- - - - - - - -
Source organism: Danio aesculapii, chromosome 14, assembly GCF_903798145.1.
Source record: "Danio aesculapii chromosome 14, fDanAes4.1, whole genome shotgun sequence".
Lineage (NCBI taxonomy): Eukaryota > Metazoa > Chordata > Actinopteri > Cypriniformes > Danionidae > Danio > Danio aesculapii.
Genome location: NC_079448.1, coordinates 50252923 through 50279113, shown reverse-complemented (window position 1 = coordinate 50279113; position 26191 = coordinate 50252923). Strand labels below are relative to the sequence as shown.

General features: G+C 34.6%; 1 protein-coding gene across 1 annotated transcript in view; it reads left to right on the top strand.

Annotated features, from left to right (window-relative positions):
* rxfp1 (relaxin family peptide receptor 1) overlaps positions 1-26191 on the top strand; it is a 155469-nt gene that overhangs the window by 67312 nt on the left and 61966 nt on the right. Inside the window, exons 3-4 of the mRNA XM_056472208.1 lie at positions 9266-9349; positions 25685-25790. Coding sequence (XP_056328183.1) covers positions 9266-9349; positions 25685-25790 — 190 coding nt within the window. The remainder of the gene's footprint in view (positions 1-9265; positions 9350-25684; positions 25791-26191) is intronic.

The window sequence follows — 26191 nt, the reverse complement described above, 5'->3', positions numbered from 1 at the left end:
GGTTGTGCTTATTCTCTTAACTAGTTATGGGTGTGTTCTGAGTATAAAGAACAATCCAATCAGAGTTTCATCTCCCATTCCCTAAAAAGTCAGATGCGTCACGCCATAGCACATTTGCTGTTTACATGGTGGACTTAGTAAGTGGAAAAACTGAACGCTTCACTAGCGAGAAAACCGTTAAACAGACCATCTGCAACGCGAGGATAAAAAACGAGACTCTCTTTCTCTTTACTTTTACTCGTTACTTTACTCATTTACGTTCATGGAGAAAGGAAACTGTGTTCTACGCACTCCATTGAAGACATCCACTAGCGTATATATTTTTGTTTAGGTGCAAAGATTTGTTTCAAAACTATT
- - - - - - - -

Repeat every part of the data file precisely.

Source organism: Danio aesculapii, chromosome 14, assembly GCF_903798145.1.
Source record: "Danio aesculapii chromosome 14, fDanAes4.1, whole genome shotgun sequence".
Lineage (NCBI taxonomy): Eukaryota > Metazoa > Chordata > Actinopteri > Cypriniformes > Danionidae > Danio > Danio aesculapii.
Genome location: NC_079448.1, coordinates 50252923 through 50279113, shown reverse-complemented (window position 1 = coordinate 50279113; position 26191 = coordinate 50252923). Strand labels below are relative to the sequence as shown.

General features: G+C 34.6%; 1 protein-coding gene across 1 annotated transcript in view; it reads left to right on the top strand.

Annotated features, from left to right (window-relative positions):
* rxfp1 (relaxin family peptide receptor 1) overlaps positions 1-26191 on the top strand; it is a 155469-nt gene that overhangs the window by 67312 nt on the left and 61966 nt on the right. Inside the window, exons 3-4 of the mRNA XM_056472208.1 lie at positions 9266-9349; positions 25685-25790. Coding sequence (XP_056328183.1) covers positions 9266-9349; positions 25685-25790 — 190 coding nt within the window. The remainder of the gene's footprint in view (positions 1-9265; positions 9350-25684; positions 25791-26191) is intronic.

The window sequence follows — 26191 nt, the reverse complement described above, 5'->3', positions numbered from 1 at the left end:
GGTTGTGCTTATTCTCTTAACTAGTTATGGGTGTGTTCTGAGTATAAAGAACAATCCAATCAGAGTTTCATCTCCCATTCCCTAAAAAGTCAGATGCGTCACGCCATAGCACATTTGCTGTTTACATGGTGGACTTAGTAAGTGGAAAAACTGAACGCTTCACTAGCGAGAAAACCGTTAAACAGACCATCTGCAACGCGAGGATAAAAAACGAGACTCTCTTTCTCTTTACTTTTACTCGTTACTTTACTCATTTACGTTCATGGAGAAAGGAAACTGTGTTCTACGCACTCCATTGAAGACATCCACTAGCGTATATATTTTTGTTTAGGTGCAAAGATTTGTTTCAAAACTATT